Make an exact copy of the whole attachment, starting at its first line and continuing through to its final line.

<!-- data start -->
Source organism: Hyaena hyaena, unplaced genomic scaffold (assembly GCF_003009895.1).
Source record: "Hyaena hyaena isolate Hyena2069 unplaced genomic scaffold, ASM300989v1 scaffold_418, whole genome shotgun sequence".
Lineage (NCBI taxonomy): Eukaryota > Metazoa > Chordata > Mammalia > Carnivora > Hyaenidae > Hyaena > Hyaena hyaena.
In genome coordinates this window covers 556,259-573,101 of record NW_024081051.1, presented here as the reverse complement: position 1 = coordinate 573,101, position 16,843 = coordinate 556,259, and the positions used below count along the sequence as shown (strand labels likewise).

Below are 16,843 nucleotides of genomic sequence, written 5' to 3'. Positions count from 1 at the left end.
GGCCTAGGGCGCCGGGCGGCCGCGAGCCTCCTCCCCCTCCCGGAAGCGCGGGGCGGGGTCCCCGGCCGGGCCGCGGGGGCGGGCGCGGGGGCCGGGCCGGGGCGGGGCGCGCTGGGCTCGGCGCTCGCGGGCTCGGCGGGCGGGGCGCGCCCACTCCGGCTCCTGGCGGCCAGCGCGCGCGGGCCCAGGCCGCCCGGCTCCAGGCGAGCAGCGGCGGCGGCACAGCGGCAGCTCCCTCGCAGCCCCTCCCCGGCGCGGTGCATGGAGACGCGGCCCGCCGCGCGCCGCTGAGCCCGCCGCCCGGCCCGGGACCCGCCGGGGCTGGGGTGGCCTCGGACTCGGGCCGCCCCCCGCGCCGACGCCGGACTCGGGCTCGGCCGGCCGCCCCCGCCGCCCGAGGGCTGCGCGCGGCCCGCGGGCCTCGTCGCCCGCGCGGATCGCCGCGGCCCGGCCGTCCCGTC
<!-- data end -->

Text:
Source organism: Hyaena hyaena, unplaced genomic scaffold (assembly GCF_003009895.1).
Source record: "Hyaena hyaena isolate Hyena2069 unplaced genomic scaffold, ASM300989v1 scaffold_418, whole genome shotgun sequence".
Lineage (NCBI taxonomy): Eukaryota > Metazoa > Chordata > Mammalia > Carnivora > Hyaenidae > Hyaena > Hyaena hyaena.
In genome coordinates this window covers 556,259-573,101 of record NW_024081051.1, presented here as the reverse complement: position 1 = coordinate 573,101, position 16,843 = coordinate 556,259, and the positions used below count along the sequence as shown (strand labels likewise).

Below are 16,843 nucleotides of genomic sequence, written 5' to 3'. Positions count from 1 at the left end.
GGCCTAGGGCGCCGGGCGGCCGCGAGCCTCCTCCCCCTCCCGGAAGCGCGGGGCGGGGTCCCCGGCCGGGCCGCGGGGGCGGGCGCGGGGGCCGGGCCGGGGCGGGGCGCGCTGGGCTCGGCGCTCGCGGGCTCGGCGGGCGGGGCGCGCCCACTCCGGCTCCTGGCGGCCAGCGCGCGCGGGCCCAGGCCGCCCGGCTCCAGGCGAGCAGCGGCGGCGGCACAGCGGCAGCTCCCTCGCAGCCCCTCCCCGGCGCGGTGCATGGAGACGCGGCCCGCCGCGCGCCGCTGAGCCCGCCGCCCGGCCCGGGACCCGCCGGGGCTGGGGTGGCCTCGGACTCGGGCCGCCCCCCGCGCCGACGCCGGACTCGGGCTCGGCCGGCCGCCCCCGCCGCCCGAGGGCTGCGCGCGGCCCGCGGGCCTCGTCGCCCGCGCGGATCGCCGCGGCCCGGCCGTCCCGTC